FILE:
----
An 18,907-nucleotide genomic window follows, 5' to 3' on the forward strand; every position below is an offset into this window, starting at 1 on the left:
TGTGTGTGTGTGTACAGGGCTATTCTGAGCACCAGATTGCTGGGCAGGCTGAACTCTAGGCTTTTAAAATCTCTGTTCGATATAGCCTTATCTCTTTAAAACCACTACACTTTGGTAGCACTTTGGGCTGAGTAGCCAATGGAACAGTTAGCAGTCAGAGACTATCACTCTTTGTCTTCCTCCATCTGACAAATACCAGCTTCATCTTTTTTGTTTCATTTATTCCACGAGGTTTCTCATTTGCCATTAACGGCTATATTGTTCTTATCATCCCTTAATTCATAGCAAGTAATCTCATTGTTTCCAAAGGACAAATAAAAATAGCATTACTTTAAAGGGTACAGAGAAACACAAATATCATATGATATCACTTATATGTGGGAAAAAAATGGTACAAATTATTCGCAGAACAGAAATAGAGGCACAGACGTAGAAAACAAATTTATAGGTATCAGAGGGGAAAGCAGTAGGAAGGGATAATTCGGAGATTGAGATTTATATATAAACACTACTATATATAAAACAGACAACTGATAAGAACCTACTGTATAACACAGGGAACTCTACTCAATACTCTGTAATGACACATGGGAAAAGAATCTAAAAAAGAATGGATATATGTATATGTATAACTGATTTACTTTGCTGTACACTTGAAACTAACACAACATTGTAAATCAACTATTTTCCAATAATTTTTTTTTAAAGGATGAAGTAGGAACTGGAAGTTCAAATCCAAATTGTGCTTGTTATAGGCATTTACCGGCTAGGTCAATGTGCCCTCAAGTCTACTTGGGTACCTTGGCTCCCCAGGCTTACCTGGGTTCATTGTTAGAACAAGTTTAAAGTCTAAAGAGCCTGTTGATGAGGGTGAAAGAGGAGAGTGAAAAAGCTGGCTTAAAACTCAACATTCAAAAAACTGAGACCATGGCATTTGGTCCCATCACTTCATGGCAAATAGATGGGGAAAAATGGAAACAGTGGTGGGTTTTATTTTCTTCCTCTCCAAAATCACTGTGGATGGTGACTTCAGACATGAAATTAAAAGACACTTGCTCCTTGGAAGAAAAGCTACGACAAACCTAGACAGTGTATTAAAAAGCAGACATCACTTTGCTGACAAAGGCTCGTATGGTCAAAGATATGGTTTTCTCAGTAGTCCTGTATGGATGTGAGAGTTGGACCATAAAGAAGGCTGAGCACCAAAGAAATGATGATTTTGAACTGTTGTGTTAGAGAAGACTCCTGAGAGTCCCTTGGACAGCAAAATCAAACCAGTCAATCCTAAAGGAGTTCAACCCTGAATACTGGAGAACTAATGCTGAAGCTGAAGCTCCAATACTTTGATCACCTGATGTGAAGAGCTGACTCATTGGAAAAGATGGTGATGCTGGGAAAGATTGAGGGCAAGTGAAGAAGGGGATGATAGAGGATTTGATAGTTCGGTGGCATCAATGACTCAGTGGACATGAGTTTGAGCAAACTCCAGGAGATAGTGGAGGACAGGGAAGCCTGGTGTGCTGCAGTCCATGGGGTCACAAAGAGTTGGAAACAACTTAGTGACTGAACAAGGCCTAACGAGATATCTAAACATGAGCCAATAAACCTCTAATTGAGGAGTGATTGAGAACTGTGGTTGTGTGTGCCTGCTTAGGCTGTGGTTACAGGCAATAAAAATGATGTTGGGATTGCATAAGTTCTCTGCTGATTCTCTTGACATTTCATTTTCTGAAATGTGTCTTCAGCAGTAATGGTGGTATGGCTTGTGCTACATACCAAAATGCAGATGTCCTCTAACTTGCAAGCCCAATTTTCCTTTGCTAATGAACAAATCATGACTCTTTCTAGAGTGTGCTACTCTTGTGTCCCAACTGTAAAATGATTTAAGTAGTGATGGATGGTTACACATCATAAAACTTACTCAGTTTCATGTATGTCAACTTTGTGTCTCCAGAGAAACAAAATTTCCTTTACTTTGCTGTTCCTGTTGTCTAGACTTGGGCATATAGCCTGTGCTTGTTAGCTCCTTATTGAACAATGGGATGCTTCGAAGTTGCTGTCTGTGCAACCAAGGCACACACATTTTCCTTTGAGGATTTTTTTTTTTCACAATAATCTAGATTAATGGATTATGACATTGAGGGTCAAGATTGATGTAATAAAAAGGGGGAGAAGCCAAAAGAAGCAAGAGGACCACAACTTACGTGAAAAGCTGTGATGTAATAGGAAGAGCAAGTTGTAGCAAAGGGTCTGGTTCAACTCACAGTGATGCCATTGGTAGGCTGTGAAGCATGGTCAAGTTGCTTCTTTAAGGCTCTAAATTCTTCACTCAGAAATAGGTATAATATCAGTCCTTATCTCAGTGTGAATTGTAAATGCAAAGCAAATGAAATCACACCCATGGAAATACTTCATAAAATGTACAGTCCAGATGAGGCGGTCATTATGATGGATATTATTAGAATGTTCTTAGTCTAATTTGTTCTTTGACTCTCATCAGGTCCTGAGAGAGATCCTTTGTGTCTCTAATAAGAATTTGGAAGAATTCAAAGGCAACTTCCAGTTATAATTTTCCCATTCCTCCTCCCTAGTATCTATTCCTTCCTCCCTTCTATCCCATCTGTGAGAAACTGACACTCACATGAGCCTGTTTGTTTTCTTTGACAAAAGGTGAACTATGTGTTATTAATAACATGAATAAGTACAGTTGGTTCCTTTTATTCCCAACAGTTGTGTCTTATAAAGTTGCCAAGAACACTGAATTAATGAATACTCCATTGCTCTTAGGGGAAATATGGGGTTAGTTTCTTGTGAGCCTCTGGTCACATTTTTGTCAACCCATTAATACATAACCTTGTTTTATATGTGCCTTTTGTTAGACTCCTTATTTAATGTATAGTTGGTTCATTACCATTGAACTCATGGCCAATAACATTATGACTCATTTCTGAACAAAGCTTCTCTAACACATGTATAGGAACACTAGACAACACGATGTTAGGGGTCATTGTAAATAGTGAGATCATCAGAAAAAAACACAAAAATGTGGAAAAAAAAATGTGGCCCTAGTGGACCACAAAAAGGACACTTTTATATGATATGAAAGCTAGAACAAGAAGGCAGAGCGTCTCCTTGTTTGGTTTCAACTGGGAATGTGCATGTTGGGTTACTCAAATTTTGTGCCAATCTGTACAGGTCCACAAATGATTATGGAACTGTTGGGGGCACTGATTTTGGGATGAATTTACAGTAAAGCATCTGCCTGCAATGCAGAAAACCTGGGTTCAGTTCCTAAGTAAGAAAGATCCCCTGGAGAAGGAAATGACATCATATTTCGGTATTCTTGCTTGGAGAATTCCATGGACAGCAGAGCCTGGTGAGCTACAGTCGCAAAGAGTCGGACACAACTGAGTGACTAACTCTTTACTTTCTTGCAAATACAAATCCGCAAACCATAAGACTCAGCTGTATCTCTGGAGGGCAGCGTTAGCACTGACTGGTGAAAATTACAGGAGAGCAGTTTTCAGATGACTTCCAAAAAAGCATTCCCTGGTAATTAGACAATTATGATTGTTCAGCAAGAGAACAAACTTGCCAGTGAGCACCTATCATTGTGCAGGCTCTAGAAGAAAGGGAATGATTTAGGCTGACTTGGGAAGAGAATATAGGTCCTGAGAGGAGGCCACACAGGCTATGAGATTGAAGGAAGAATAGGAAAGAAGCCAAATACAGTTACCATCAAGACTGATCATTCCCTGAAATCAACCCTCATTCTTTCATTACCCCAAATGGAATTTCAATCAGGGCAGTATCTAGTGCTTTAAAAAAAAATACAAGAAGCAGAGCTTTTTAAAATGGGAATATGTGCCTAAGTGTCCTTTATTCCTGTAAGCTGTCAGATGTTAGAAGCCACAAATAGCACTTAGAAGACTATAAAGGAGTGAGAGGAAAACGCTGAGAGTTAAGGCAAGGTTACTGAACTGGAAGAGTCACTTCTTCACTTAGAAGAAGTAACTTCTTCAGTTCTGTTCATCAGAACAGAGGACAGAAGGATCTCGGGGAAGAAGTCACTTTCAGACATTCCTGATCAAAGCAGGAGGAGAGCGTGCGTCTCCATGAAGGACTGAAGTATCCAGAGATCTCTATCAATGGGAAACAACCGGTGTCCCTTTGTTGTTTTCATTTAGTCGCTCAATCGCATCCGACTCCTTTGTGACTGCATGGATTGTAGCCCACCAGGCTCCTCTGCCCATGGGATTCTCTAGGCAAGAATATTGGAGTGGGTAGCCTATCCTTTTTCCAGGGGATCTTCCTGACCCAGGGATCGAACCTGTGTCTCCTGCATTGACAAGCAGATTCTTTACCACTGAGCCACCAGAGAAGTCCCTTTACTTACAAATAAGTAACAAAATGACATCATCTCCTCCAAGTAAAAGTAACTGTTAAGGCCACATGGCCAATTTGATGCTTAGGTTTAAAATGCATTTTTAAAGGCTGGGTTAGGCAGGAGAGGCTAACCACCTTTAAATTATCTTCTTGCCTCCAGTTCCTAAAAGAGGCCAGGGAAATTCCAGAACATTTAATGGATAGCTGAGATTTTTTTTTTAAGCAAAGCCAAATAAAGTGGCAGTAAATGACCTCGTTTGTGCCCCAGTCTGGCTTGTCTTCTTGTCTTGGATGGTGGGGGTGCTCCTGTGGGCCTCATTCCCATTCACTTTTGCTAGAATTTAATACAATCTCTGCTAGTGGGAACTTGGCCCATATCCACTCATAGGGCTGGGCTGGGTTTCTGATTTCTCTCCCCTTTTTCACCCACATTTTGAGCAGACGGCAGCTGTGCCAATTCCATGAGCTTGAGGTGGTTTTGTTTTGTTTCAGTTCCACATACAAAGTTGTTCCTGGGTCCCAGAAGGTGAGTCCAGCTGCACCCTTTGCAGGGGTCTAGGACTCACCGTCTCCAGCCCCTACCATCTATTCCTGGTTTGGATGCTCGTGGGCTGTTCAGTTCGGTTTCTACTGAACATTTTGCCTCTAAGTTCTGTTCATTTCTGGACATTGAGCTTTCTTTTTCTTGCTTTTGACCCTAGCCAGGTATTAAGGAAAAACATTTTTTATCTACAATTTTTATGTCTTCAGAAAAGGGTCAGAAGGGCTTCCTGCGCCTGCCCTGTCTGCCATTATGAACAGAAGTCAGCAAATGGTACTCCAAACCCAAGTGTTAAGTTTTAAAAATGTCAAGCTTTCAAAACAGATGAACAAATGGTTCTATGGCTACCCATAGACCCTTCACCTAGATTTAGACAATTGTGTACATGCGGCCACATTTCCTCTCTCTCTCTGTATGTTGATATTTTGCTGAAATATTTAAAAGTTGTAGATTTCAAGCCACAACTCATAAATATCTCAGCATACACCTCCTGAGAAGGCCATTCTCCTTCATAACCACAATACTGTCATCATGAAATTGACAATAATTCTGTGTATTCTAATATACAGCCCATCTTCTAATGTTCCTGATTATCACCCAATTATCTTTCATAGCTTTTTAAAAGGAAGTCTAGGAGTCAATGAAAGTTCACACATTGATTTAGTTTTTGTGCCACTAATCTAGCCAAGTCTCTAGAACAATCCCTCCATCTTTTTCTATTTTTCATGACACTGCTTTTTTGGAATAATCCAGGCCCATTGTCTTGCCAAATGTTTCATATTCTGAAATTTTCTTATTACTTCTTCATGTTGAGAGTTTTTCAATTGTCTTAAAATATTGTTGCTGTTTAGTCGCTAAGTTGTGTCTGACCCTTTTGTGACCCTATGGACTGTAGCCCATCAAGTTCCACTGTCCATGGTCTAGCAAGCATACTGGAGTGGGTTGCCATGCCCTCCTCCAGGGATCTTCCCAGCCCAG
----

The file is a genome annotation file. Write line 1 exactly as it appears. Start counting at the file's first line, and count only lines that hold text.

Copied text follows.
An 18,907-nucleotide genomic window follows, 5' to 3' on the forward strand; every position below is an offset into this window, starting at 1 on the left: